Figure 2: Russian semi-autonomous republics (worldatlas.com).

Within the imperialist Russian ranks, there has long been growing concern over this internally-evident fact. Vladimir Shevchenko has written for decades of his worries over dissolution. Among other concerns, he bemoans the “lack of a common purpose” that would unite the widely disparate peoples of the federation. And this—the yen for a grand, nationally unifying project—may be the key to what is happening today. The attack on Ukraine may well have been the cynical land grab it appeared to be. But the backup plan, the “losing plan” if you will, may have always been to draw the West into a direct confrontation that could become the catalyst of unifying sentiment within the federation.

Vladimir Putin, speaking in July last year, railed against the “…deliberate efforts by those forces that have always sought to undermine our unity. The formula they apply has been known from time immemorial—divide and rule. There is nothing new here. Hence the attempts to play on the ‘national question’ and sow discord among people, the overarching goal being to divide and then to pit the parts of a single people against one another.” His abiding concern over fissuring is embodied, for example, in remarks he made over the issue of Caucasus secession:

If this happens, then, at the same moment—not even an hour, but a second—there will be those who want to do the same with other territorial entities of Russia, […] and it will be a tragedy that will affect every citizen of Russia without exception.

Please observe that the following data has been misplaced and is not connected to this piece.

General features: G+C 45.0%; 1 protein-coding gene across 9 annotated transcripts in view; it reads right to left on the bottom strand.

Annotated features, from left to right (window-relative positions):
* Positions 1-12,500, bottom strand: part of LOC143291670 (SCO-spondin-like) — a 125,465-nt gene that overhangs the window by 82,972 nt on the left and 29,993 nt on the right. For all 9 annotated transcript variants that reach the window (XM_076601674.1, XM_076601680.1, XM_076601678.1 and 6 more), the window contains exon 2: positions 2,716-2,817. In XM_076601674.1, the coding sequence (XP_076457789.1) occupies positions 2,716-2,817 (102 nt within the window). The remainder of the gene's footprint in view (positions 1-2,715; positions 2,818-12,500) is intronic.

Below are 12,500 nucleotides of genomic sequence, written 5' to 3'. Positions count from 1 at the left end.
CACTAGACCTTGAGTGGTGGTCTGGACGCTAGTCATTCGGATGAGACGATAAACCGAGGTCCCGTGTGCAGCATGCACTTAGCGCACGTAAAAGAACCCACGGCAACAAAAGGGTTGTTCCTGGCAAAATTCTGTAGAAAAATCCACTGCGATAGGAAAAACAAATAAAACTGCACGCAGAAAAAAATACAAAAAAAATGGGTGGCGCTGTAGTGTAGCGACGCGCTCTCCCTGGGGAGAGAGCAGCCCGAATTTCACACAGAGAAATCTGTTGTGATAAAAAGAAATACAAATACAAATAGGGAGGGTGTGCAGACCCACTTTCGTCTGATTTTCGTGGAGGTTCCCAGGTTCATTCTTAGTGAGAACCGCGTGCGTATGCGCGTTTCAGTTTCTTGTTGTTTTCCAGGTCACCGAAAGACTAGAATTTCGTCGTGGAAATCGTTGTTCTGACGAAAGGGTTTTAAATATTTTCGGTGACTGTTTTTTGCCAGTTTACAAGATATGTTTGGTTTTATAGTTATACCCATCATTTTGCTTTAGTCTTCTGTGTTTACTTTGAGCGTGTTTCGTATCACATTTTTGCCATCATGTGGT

In short, the breakup of Russia is the most pressing existential threat imaginable. Putin and his cronies rightfully recognize that this threat is primarily an internal, explosive one, remarks about NATO and “western forces” notwithstanding. And this explains why this latest wave of diabolical attacks, which generate front-page images of craters in playgrounds, may ultimately be a ploy. It is a ploy directed by desperation—the only realistic path to maintain imperial unity is through the creation of an external existential threat: beg, bait, and tempt the West into something that can be plausibly claimed as an external attack, and the ruling tyrants are guaranteed another generation in power. To be sure, this is a highly risky gambit: if Putin overplays his hand he may risk complete annihilation by a technically superior foe. But the gambit might represent the least risky of a number of bad alternatives. Better to go down fighting another Great Patriotic War than go down in history as the one who “lost Mother Russia” to internal dissolution.

All of this, even if only partly correct, is why the current strategy of NATO “reluctance” should continue. Yes, build up Ukrainian air defenses into a parallel “iron dome.” Yes, continue to grind away at occupying forces and reduce the Russian warmaking machine, preferably through the spontaneous voluntary assistance of free individuals. But go no further, whatever the outrage.

Now is a moment to turn the cynical, tyrannical plan on its head: the people of Ukraine, by pluckily defending themselves, have earned the free world’s unwavering moral support. Their spirited resistance has emboldened other freedom-loving peoples around the globe—from Iran to Hong Kong to Myanmar, a sense of the power inherent in collective resistance to tyrannical rule seems to be flowing, not ebbing. Russia has beaten itself against an indefatigable wall of resistance to coercion, opening the widest window in a generation to their cousins within the Russian federation. As the “Ball of Liberty” rolls through Ukraine, however, it’s important we don’t give tyrants any opportunity to derail it.